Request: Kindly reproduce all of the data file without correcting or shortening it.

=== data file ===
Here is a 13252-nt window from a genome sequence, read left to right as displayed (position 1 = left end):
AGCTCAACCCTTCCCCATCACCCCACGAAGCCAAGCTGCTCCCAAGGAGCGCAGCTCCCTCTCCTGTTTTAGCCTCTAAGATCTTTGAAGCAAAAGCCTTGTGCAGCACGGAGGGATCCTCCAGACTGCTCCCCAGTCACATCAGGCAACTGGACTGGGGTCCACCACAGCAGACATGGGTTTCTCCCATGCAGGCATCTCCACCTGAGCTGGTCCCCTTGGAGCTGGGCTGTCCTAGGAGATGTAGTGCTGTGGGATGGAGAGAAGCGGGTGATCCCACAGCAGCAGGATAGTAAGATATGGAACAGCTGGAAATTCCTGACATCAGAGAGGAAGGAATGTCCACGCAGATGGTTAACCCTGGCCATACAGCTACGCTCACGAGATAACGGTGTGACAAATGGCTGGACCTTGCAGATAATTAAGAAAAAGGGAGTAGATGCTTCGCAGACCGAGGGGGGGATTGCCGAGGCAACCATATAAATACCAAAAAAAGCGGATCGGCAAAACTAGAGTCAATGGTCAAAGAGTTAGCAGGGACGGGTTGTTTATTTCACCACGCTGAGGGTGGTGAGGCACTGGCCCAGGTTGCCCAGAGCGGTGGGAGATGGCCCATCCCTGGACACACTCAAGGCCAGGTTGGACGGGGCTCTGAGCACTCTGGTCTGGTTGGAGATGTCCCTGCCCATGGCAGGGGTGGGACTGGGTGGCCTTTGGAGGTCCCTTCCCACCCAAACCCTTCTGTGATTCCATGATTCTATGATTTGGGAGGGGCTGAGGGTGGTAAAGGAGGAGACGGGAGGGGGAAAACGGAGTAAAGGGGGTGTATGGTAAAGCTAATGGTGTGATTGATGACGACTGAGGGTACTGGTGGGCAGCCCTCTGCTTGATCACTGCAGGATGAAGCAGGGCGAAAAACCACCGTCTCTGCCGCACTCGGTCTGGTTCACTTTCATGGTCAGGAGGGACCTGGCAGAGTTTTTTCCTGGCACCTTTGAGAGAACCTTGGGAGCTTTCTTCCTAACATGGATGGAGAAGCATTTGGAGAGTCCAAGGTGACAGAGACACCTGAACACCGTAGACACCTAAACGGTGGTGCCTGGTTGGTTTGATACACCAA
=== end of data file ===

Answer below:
Here is a 13252-nt window from a genome sequence, read left to right as displayed (position 1 = left end):
AGCTCAACCCTTCCCCATCACCCCACGAAGCCAAGCTGCTCCCAAGGAGCGCAGCTCCCTCTCCTGTTTTAGCCTCTAAGATCTTTGAAGCAAAAGCCTTGTGCAGCACGGAGGGATCCTCCAGACTGCTCCCCAGTCACATCAGGCAACTGGACTGGGGTCCACCACAGCAGACATGGGTTTCTCCCATGCAGGCATCTCCACCTGAGCTGGTCCCCTTGGAGCTGGGCTGTCCTAGGAGATGTAGTGCTGTGGGATGGAGAGAAGCGGGTGATCCCACAGCAGCAGGATAGTAAGATATGGAACAGCTGGAAATTCCTGACATCAGAGAGGAAGGAATGTCCACGCAGATGGTTAACCCTGGCCATACAGCTACGCTCACGAGATAACGGTGTGACAAATGGCTGGACCTTGCAGATAATTAAGAAAAAGGGAGTAGATGCTTCGCAGACCGAGGGGGGGATTGCCGAGGCAACCATATAAATACCAAAAAAAGCGGATCGGCAAAACTAGAGTCAATGGTCAAAGAGTTAGCAGGGACGGGTTGTTTATTTCACCACGCTGAGGGTGGTGAGGCACTGGCCCAGGTTGCCCAGAGCGGTGGGAGATGGCCCATCCCTGGACACACTCAAGGCCAGGTTGGACGGGGCTCTGAGCACTCTGGTCTGGTTGGAGATGTCCCTGCCCATGGCAGGGGTGGGACTGGGTGGCCTTTGGAGGTCCCTTCCCACCCAAACCCTTCTGTGATTCCATGATTCTATGATTTGGGAGGGGCTGAGGGTGGTAAAGGAGGAGACGGGAGGGGGAAAACGGAGTAAAGGGGGTGTATGGTAAAGCTAATGGTGTGATTGATGACGACTGAGGGTACTGGTGGGCAGCCCTCTGCTTGATCACTGCAGGATGAAGCAGGGCGAAAAACCACCGTCTCTGCCGCACTCGGTCTGGTTCACTTTCATGGTCAGGAGGGACCTGGCAGAGTTTTTTCCTGGCACCTTTGAGAGAACCTTGGGAGCTTTCTTCCTAACATGGATGGAGAAGCATTTGGAGAGTCCAAGGTGACAGAGACACCTGAACACCGTAGACACCTAAACGGTGGTGCCTGGTTGGTTTGATACACCAA